Jeff Foxworthy has made a very nice living with his "You Might Be a Redneck" schtick. Foxworthy's keen observations drive his talent for stating the obvious about the cultural idiosyncracies of the only American minority group left unprotected by political correctness: rural white folks. For those who might not be familiar with Jeff's long-running gag, here are a few examples:
"If you have more than one living relative named after a southern Civil War general, you might be a redneck."
If you prominently display a gift you bought from Graceland, you might be a redneck.
If you've ever financed a tattoo, you might be a redneck. You get the idea. While studying the media coverage of Nidal Hasan, I began to realize that there are a great number of Americans who don't recognize a terrorist when they see one. Political correctness is allowing our enemies to hide in plain sight. Clearly, Americans need a guide to help them realize when there is a jihadist in their midst. Victor Davis Hanson, in his latest Pajamas Media article, suggests the absurdity of our inability to connect the dots:
"We have reached real Bathos, when talking heads ponder whether trying to contact al Qaeda is really that bad, or whether yelling "Allahu Akbar" as one blows apart human flesh is really an act connected to radical Islam."
Obviously, it is. And Nidal Hassan was no evil genius, out-witting the intelligence agencies and army brass hot on his tail. Rather, those who knew him reported the Islamist sleeper as "a mediocre student and lazy." Hasan was actually enabled by the meekness of the politically correct bureaucracies that should have been providing national security.
Hasan's oafish brazenness was simply encouraged by the unwillingness of the scores of witnesses to his Islam-fueled aggressive behavior to actually do anything about it. In order to provide a public service to those agents in the CIA, FBI, U.S. Army and any other intelligence or police agencies that may still have their politically correct blinders on, I offer here several tips to help enable criminal justice professionals to recognize that there may be a terrorist among them. Concerned civilians should find these tips helpful as well:
1.) If your neighbor begins giving away his belongings, including multiple copies of the Koran, while suggesting that he is "going away," you might know a terrorist.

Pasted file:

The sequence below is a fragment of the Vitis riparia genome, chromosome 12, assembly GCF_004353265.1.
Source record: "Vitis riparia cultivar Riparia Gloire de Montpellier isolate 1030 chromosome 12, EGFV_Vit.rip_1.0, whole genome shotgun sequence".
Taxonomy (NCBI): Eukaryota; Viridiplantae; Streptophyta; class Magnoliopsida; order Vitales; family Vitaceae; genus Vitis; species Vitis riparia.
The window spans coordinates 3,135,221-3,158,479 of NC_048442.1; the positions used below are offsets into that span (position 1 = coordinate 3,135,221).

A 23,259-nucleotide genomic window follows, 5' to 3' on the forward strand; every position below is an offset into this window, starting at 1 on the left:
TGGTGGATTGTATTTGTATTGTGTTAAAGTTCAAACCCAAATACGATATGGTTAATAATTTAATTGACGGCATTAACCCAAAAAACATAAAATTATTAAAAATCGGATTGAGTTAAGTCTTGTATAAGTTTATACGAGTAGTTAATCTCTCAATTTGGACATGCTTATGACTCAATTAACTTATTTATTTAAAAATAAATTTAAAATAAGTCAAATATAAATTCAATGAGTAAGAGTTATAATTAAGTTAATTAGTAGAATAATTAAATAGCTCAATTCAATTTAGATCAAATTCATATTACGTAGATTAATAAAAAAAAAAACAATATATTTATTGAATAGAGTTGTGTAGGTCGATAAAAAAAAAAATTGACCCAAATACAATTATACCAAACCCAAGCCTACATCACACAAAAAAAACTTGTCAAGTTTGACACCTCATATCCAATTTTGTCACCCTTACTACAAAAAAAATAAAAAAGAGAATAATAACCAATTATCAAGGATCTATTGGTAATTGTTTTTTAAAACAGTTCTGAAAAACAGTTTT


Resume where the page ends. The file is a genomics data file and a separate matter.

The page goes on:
2.) If your health care professional suggests that the answer to your depression, marital ills, loneliness, or post-traumatic stress is to begin praying to Allah and attending the local mosque, you might know a terrorist.
3.) If a colleague from your department leading a seminar veers off topic and begins suggesting that infidels should be decapitated and have boiling oil poured down their throats, you might be working with a terrorist.
4.) If a guy dressed up like Osama bin Laden shows up at the local convenience store, or appears at the office wearing a shalwar-kameez, you might be in store for some live ammunition directed your way. And you are probably in the presence of a terrorist.
5.) If the subject of your electronic surveillance repeatedly attempts to contact an Imam who is also an Al-Qaeda recruiter known to be in contact with suppliers to Osama bin Laden and associates of the Blind Sheik al Rahman and whose phone number is found in Ramzi Binalshibh's apartment, you might be surveilling a terrorist.
6.) If someone in your office, shop, store, mall, street or stadium yells "Allahu Akbar!" you had better run or seek cover. At this point you definitely know a terrorist.
We can no longer afford to remain mute in the face of such brazen incitement to the Islamist cause. Would you rather be called a racist or be riddled with bullets? Every American can learn these simple tips to help them recognize a terrorist when they see one. It is our duty to immediately report any observations of similar behaviors to the local and/or national authorities. If those on the receiving end of Hasan's Korans had recognized the fishiness of the situation and dropped a dime on him, perhaps even our lily-livered FBI might have been inclined to pay closer attention to the Ft. Hood jihadist sleeper on the morning of his atrocities.